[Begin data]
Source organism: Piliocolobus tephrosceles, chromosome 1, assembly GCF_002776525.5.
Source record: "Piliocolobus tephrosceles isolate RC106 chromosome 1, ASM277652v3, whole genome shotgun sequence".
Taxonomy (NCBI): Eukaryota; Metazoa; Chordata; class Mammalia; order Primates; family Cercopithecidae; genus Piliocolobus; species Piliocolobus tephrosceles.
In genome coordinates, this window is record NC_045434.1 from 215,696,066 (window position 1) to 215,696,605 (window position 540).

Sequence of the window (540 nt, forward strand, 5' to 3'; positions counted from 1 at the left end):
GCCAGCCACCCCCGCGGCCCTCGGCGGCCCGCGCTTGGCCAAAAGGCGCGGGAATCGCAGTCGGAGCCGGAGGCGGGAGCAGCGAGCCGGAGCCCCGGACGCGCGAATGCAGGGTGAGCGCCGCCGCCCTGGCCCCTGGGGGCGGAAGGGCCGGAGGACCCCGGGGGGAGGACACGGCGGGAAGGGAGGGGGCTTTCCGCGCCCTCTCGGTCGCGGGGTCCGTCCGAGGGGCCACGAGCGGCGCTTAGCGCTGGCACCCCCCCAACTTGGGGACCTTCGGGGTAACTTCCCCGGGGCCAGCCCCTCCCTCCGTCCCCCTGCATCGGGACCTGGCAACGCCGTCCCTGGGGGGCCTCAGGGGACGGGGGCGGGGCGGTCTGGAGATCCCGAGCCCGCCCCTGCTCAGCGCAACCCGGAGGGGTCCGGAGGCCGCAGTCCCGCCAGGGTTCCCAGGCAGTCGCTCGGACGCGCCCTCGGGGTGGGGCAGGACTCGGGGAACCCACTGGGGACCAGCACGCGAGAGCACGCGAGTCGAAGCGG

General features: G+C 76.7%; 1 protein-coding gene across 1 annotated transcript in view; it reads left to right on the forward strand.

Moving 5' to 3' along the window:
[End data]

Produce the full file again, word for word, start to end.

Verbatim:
Source organism: Piliocolobus tephrosceles, chromosome 1, assembly GCF_002776525.5.
Source record: "Piliocolobus tephrosceles isolate RC106 chromosome 1, ASM277652v3, whole genome shotgun sequence".
Taxonomy (NCBI): Eukaryota; Metazoa; Chordata; class Mammalia; order Primates; family Cercopithecidae; genus Piliocolobus; species Piliocolobus tephrosceles.
In genome coordinates, this window is record NC_045434.1 from 215,696,066 (window position 1) to 215,696,605 (window position 540).

Sequence of the window (540 nt, forward strand, 5' to 3'; positions counted from 1 at the left end):
GCCAGCCACCCCCGCGGCCCTCGGCGGCCCGCGCTTGGCCAAAAGGCGCGGGAATCGCAGTCGGAGCCGGAGGCGGGAGCAGCGAGCCGGAGCCCCGGACGCGCGAATGCAGGGTGAGCGCCGCCGCCCTGGCCCCTGGGGGCGGAAGGGCCGGAGGACCCCGGGGGGAGGACACGGCGGGAAGGGAGGGGGCTTTCCGCGCCCTCTCGGTCGCGGGGTCCGTCCGAGGGGCCACGAGCGGCGCTTAGCGCTGGCACCCCCCCAACTTGGGGACCTTCGGGGTAACTTCCCCGGGGCCAGCCCCTCCCTCCGTCCCCCTGCATCGGGACCTGGCAACGCCGTCCCTGGGGGGCCTCAGGGGACGGGGGCGGGGCGGTCTGGAGATCCCGAGCCCGCCCCTGCTCAGCGCAACCCGGAGGGGTCCGGAGGCCGCAGTCCCGCCAGGGTTCCCAGGCAGTCGCTCGGACGCGCCCTCGGGGTGGGGCAGGACTCGGGGAACCCACTGGGGACCAGCACGCGAGAGCACGCGAGTCGAAGCGG

General features: G+C 76.7%; 1 protein-coding gene across 1 annotated transcript in view; it reads left to right on the forward strand.

Moving 5' to 3' along the window: